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Covid-19 restrictions expected to be extended in UK as death toll exceeds 7,000

Foreign Secretary Dominic Raab, who is deputising for Boris Johnson while he is in hospital, will chair an emergency meeting today.

A billboard of Queen Elizabeth II.
A billboard of Queen Elizabeth II.
Image: PA Images

BRITISH MINISTERS HAVE raised the prospect of coronavirus restrictions extending beyond three weeks, as Prime Minister Boris Johnson spent a third night in intensive care.

Foreign Secretary Dominic Raab, who is deputising for Johnson, will chair a Cobra emergency committee this afternoon to discuss the lockdown measures with leaders of the devolved nations.

No decision is expected to be made at that meeting in Johnson’s absence, with key figures in the response instead discussing how it will be resolved next week.

With yesterday seeing a rise of 938 in the number of deaths in hospitals of patients who tested positive for Covid-19 in the UK in recent days, and the Prime Minister still in hospital, there seems little chance of the restrictions being lifted.

The overall death toll is at least 7,097, according to Department of Health figures.

Chancellor Rishi Sunak refused to “speculate” about the future of the lockdown, instead confirming there would be a review of the measures “in and around three weeks” after they started.

The three-week mark will be reached on Easter Monday, while legislation designed to assist with the containment must also be reviewed at least once every 21 days – with the first due to be carried out by 16 April at the latest.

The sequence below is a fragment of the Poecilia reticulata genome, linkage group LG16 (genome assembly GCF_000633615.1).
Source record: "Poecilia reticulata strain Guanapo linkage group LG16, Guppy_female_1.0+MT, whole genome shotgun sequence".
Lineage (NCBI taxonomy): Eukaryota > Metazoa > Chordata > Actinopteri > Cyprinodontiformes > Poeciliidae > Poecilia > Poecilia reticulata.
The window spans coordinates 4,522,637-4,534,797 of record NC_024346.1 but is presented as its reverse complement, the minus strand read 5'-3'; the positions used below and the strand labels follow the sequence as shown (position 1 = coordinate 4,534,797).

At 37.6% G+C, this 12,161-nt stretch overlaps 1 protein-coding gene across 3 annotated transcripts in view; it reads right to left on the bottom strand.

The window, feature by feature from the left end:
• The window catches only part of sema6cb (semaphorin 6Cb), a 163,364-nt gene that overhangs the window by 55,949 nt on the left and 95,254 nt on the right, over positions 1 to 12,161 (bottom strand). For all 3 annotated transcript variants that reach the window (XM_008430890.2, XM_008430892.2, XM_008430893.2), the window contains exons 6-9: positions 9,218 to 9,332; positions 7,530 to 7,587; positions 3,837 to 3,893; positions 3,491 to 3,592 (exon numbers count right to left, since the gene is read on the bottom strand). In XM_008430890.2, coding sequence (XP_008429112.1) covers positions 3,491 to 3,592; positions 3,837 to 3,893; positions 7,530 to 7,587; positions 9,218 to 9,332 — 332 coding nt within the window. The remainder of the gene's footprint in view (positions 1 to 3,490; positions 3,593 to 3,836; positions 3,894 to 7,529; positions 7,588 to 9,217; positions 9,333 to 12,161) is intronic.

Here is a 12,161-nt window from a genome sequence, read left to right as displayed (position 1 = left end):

Restrictions in Ireland are also likely to be extended beyond this weekend. 


Sunak has sidestepped questions about the prospect of different parts of the UK emerging from the lockdown at different times. 

Deputy chief scientific adviser Professor Dame Angela McLean, addressing the same question, said she suspected “simple strategies might well turn out to be the best to use”.

Work and Pensions Secretary Therese Coffey said Britons have responded “really well” to the measures but told ITV’s Peston: “It’s not a case of just throwing that away but in making sure, as we have done every step of the way in our plan, we listen to our experts, we come to a judgment and more of that will be discussed (on Thursday).”

Welsh First Minister Mark Drakeford earlier said the lockdown will not end in Wales next week, insisting “we will not throw away the gains” by “abandoning our efforts just as they begin to bear fruit”.

‘Steady progress’ 

Debate about the lockdown took place as Downing Street said Johnson remains in intensive care but is making “steady progress”, with further updates expected today.

Sunak said Johnson was “sitting up in bed” and “engaging positively” with the medics treating him for Covid-19 at St Thomas’s Hospital in London yesterday. 

Providing an update on Johnson, a Downing Street spokeswoman said yesterday night: “The Prime Minister continues to make steady progress. He remains in intensive care.”

No 10 earlier said Johnson was no longer working while following the advice of doctors, and receiving just the “standard oxygen treatment” and “breathing without any other assistance”.

Though significantly larger than the previous highest toll of 786, McLean said new cases are not “accelerating out of control”.

At the daily Downing Street press conference, Sunak unveiled a £750 million (about €855 million) bailout to keep struggling charities afloat in the Treasury’s latest emergency measure.

Many charities welcomed the move but some also warned it must be the start – and not the end – of the government’s efforts in protecting the sector.

In Northern Ireland, Stormont minister and Sinn Féin MLA Deirdre Hargey indicated there will be no relaxation of restrictions there after next week’s review.

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